Have a good day, because my sister won’t, when this news reaches her.

    Dannis Cole
    Disabled/Author [yes, I have sold copies of my book]
    Amateur Writer [by your definition]

  10. Laura Anne Gilman

    Thank you, SFWA, for coming down hard on this. I say that as both a SFWA member, and as a Luna/Nocturne author.

    I’ve been proud and pleased of my association with Luna — my editor is a wonderful person who cares a lot about both the romance and SF genres. Sadly, she’s not the one making the corporate decisions — this is happening at a level well above “mere” editors. While I understand the business need to make money, I wish Torstar/Harlequin had found a way that didn’t fly in the face of everything editors spend their lives promoting; the publication of the BEST manuscripts that come past their desks, not the ones with the fattest wallets.

  11. Jane Smith

    We’re going to see more and more of these publishing schemes in the future, and while I have no objection to them if they’re done right–and don’t lead writers to believe that they’re the route to real publishing success–the Harlequin Horizons imprint is wrong in so many ways.

    My thanks to the SFWA for taking this stand. I hope that Harlequin takes note.

  12. Patricia Kay

    Was it necessary, Paula, to insult all authors of books published under the Harlequin umbrella? As a long-time Silhouette author (Silhouette is owned by Harlequin), I applaud SFWA’s decision, but that doesn’t mean I think the books published under Harlequin’s many imprints are trash. On the contrary, many very fine writers work for Harlequin. One of them was even nominated for a Pulitzer a few years ago. Many of them are on the NY Times bestseller list again and again. When I read posts like yours I can’t help but think envy is the emotion behind it. Shame on you.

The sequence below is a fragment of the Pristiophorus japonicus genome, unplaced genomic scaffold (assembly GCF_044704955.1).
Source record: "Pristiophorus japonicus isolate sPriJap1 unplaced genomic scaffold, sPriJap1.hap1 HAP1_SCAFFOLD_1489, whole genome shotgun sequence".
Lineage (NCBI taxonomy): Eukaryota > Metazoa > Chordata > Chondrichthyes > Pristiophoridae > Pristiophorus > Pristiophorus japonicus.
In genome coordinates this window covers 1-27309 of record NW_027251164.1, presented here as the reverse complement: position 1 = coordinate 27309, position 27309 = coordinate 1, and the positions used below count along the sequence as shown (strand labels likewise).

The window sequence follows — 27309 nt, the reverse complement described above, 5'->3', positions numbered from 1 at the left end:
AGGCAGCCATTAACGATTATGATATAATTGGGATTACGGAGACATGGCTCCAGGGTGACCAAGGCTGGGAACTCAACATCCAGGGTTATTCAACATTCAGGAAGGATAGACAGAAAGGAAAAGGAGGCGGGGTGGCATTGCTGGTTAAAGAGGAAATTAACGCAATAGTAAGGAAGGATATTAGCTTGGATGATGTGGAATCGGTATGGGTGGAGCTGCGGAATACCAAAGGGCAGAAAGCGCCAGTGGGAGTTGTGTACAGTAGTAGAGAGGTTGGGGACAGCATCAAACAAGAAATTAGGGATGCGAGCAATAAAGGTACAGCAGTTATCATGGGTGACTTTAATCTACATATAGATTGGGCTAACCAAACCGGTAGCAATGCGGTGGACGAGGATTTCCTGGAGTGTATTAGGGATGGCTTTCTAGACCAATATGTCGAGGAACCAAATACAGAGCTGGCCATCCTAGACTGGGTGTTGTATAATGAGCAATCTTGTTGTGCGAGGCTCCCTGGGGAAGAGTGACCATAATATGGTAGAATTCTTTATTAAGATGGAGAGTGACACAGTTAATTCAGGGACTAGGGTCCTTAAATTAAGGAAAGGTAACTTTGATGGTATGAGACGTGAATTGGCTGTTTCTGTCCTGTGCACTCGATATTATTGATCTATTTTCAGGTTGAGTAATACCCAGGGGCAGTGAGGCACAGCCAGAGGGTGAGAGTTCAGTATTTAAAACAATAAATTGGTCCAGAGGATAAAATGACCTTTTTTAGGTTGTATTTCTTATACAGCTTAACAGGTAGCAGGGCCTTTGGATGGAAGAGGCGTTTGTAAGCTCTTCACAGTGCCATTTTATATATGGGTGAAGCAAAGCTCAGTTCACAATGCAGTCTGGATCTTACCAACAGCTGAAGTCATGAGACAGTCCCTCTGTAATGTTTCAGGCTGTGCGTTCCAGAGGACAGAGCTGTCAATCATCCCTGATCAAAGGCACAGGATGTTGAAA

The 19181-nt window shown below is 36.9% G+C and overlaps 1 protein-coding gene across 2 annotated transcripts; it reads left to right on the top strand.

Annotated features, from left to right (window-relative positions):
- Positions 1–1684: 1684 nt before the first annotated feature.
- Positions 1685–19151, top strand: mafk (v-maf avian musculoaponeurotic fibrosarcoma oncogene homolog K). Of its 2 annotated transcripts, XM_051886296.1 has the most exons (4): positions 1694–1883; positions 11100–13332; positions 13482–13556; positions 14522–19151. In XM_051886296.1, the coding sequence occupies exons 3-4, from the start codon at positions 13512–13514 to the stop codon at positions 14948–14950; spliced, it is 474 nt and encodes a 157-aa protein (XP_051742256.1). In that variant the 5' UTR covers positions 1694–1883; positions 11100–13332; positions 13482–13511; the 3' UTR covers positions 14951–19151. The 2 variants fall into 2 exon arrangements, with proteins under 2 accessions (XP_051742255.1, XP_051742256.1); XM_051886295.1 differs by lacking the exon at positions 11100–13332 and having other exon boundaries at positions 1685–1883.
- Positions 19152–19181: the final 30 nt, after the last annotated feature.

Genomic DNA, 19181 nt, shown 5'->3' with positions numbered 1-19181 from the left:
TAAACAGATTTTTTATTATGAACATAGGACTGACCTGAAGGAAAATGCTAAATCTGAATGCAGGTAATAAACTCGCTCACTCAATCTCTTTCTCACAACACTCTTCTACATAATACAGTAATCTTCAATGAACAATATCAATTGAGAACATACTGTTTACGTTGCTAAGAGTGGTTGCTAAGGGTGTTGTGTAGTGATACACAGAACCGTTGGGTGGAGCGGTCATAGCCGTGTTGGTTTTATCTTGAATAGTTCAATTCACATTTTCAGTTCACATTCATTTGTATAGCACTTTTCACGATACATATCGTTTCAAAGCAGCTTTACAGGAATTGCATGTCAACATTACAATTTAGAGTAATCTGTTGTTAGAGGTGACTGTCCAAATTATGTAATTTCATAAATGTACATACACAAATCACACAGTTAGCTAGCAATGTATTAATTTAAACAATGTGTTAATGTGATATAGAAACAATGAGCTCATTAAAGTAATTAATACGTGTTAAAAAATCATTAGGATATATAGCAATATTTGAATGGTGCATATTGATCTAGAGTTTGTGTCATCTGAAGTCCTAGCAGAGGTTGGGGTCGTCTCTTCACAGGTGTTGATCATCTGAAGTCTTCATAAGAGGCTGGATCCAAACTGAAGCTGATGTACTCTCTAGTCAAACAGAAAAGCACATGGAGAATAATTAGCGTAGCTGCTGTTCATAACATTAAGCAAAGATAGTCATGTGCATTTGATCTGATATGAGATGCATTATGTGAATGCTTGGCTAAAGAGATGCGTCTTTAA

13. Candy Thompson

    My problem is just not this join ventures, but with Author’s House’s manner of doing business. I am the sister of the late author Dawn Thompson. In 2001, after an accident that left her confined to a wheelchair, she was in despair of ever selling. She signed a contract with Author’s House for 2 books- Odin’s Daughter (printed in 2001) and Children of the Wind (2002). In 2004 she sold to Dorchester Publishing, and immediately she cancelled the contract with AH for these books. They made her pay to get out of the contracts. Both of these books have been OOP for all this time.

    Before Dawn’s death she gave me the rights to these books and half dozen others, because I am disabled and she wanted them to help me.

    Just as the deal with Harlequin was in the works, SUDDENLY, they started printing copies of Odin’s Daughter again. Yes, printing a book without paying royalties, printing a book without a contract with my dead sister, and worse, printing without a contract with me, the current rights holder. I have contacted them, received no reply. Amazon.com has pulled the listing of the book at my request.

    This is who Harlequin is partnered with?

  14. Danielle Meitiv

    The writing community is united in its opposition to Harlequin’s new venture – SFWA, the Romance Writers of America and the Mystery Writers of America have all roundly condemned Harlequin Horizons. SFWA goes even further, asking that Harlequin not only change the name of the venture to avoid confusion but to abandon the project altogether. I am too cynical to believe that that will happen but I applaud SFWA for their bold and unequivocal stance.

  15. Anonymous

    I have been a Harlequin author for nearly 20 years, and I thank you for taking this stand against a publisher who plans to turn their slush pile to gold at the expense of newbie writers. I am proud of the RWA board for their decision as well. These are the organizations that represent US and not the corporate ninnies who only want to make a buck. Trust me, 99% of the Harlequin authors are sickened and disappointed by what our once-illustrious publisher has done.

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  17. Nancy Holder